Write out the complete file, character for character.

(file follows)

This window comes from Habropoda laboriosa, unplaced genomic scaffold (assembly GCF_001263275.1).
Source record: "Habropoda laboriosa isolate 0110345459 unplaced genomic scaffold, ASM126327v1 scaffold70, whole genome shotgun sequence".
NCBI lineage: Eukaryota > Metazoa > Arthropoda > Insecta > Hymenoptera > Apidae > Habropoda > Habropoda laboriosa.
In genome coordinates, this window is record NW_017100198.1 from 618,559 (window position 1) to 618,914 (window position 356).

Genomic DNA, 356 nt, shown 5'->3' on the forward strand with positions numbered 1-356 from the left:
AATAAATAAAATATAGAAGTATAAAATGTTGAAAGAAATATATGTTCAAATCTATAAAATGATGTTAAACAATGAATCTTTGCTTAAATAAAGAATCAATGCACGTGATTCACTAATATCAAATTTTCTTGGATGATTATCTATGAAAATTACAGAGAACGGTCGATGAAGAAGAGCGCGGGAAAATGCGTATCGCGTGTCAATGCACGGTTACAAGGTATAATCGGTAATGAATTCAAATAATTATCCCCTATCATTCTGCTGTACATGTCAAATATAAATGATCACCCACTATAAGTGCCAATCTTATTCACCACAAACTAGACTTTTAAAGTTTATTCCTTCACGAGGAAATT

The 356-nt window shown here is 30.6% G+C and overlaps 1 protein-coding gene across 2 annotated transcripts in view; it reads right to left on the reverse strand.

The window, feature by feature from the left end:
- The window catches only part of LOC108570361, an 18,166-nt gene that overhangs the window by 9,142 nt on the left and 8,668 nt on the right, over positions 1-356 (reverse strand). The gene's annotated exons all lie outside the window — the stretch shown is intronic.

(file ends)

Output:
This window comes from Habropoda laboriosa, unplaced genomic scaffold (assembly GCF_001263275.1).
Source record: "Habropoda laboriosa isolate 0110345459 unplaced genomic scaffold, ASM126327v1 scaffold70, whole genome shotgun sequence".
NCBI lineage: Eukaryota > Metazoa > Arthropoda > Insecta > Hymenoptera > Apidae > Habropoda > Habropoda laboriosa.
In genome coordinates, this window is record NW_017100198.1 from 618,559 (window position 1) to 618,914 (window position 356).

Genomic DNA, 356 nt, shown 5'->3' on the forward strand with positions numbered 1-356 from the left:
AATAAATAAAATATAGAAGTATAAAATGTTGAAAGAAATATATGTTCAAATCTATAAAATGATGTTAAACAATGAATCTTTGCTTAAATAAAGAATCAATGCACGTGATTCACTAATATCAAATTTTCTTGGATGATTATCTATGAAAATTACAGAGAACGGTCGATGAAGAAGAGCGCGGGAAAATGCGTATCGCGTGTCAATGCACGGTTACAAGGTATAATCGGTAATGAATTCAAATAATTATCCCCTATCATTCTGCTGTACATGTCAAATATAAATGATCACCCACTATAAGTGCCAATCTTATTCACCACAAACTAGACTTTTAAAGTTTATTCCTTCACGAGGAAATT

The 356-nt window shown here is 30.6% G+C and overlaps 1 protein-coding gene across 2 annotated transcripts in view; it reads right to left on the reverse strand.

The window, feature by feature from the left end:
- The window catches only part of LOC108570361, an 18,166-nt gene that overhangs the window by 9,142 nt on the left and 8,668 nt on the right, over positions 1-356 (reverse strand). The gene's annotated exons all lie outside the window — the stretch shown is intronic.